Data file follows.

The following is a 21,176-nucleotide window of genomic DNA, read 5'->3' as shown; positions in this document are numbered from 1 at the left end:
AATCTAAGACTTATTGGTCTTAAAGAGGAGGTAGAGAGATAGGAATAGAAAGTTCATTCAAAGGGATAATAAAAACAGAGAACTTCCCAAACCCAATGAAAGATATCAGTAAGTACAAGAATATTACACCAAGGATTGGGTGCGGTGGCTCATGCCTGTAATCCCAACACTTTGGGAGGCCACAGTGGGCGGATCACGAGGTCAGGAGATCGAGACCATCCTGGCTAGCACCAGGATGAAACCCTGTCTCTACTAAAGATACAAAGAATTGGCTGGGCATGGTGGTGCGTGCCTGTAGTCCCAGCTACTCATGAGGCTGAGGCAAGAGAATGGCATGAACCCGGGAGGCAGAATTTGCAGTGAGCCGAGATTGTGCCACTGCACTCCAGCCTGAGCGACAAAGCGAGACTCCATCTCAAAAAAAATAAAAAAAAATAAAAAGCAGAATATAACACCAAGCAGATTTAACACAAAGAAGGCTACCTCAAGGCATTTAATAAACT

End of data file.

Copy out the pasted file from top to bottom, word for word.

The following is a 21,176-nucleotide window of genomic DNA, read 5'->3' as shown; positions in this document are numbered from 1 at the left end:
AATCTAAGACTTATTGGTCTTAAAGAGGAGGTAGAGAGATAGGAATAGAAAGTTCATTCAAAGGGATAATAAAAACAGAGAACTTCCCAAACCCAATGAAAGATATCAGTAAGTACAAGAATATTACACCAAGGATTGGGTGCGGTGGCTCATGCCTGTAATCCCAACACTTTGGGAGGCCACAGTGGGCGGATCACGAGGTCAGGAGATCGAGACCATCCTGGCTAGCACCAGGATGAAACCCTGTCTCTACTAAAGATACAAAGAATTGGCTGGGCATGGTGGTGCGTGCCTGTAGTCCCAGCTACTCATGAGGCTGAGGCAAGAGAATGGCATGAACCCGGGAGGCAGAATTTGCAGTGAGCCGAGATTGTGCCACTGCACTCCAGCCTGAGCGACAAAGCGAGACTCCATCTCAAAAAAAATAAAAAAAAATAAAAAGCAGAATATAACACCAAGCAGATTTAACACAAAGAAGGCTACCTCAAGGCATTTAATAAACT